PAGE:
Black and Silver (Braun, Lamy 2000, 2x Lamy scribble, Leica – unfortunately I couldn’t fit an iMac into this picture as well)

Another version of the scribble was available until 2010. Instead of fittings with a palladium finish it featured fittings in black chrome4.

 

Hannes Wettstein's early sketch of the scribble

Hannes Wettstein’s early sketch of the scribble

 

 

The design – the shape

The bulge in the middle of the short shaft makes SCRIBBLE a highly ergonomic tool. Its ergonomic quality is further enhanced by the flat surfaces, which are cut into the shaft. These flats also prevent the pen from rolling away.
Studio Hannes Wettstein (2011, p. 222)

With 10 mm – 13 mm5 diameter the grip section of the scribble certainly has a wider than average diameter. I read in the past that wider grips on pens relieve writing stress and fatigue. I have to emphasise that I didn’t see any such claim from Lamy or Studio Hannes Wettstein, but after having used the scribble for a while I found that writing with another mechanical pencil with a much narrower grip felt much less comfortable, compared to the scribble. Even though the grip section is quite wide the tip is rather slim. This makes it possible to write using with a more acute angle.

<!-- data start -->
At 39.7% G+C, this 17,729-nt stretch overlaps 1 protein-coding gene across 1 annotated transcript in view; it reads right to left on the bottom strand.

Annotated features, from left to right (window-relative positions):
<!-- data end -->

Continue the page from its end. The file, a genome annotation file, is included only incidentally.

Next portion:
Lamy scribble 0.7

Lamy scribble 0.7

 

The design – awards

It doesn’t come as a big surprise that such an excellent pencil won several awards.

In 2001 the scribble won the Design Plus award in Frankfurt and in 2002it won the  if award in Hanover.

 

Lamy scibble 0.7

Lamy scibble 0.7

 

The 0.7 mm version

The 0.7 mm version can hold up to 6 leads (if you wiggle the pen a bit to get them all in). It also features a small eraser under the cap that comes with a pin / clean out rod. Each click will advance the lead by about 0.9mm, which is suitable for a 0.7 mm lead.

 

One of the grooves on the body of the 3.15 mm version

One of the grooves on the body of the 3.15 mm version

 

The 3.15 mm version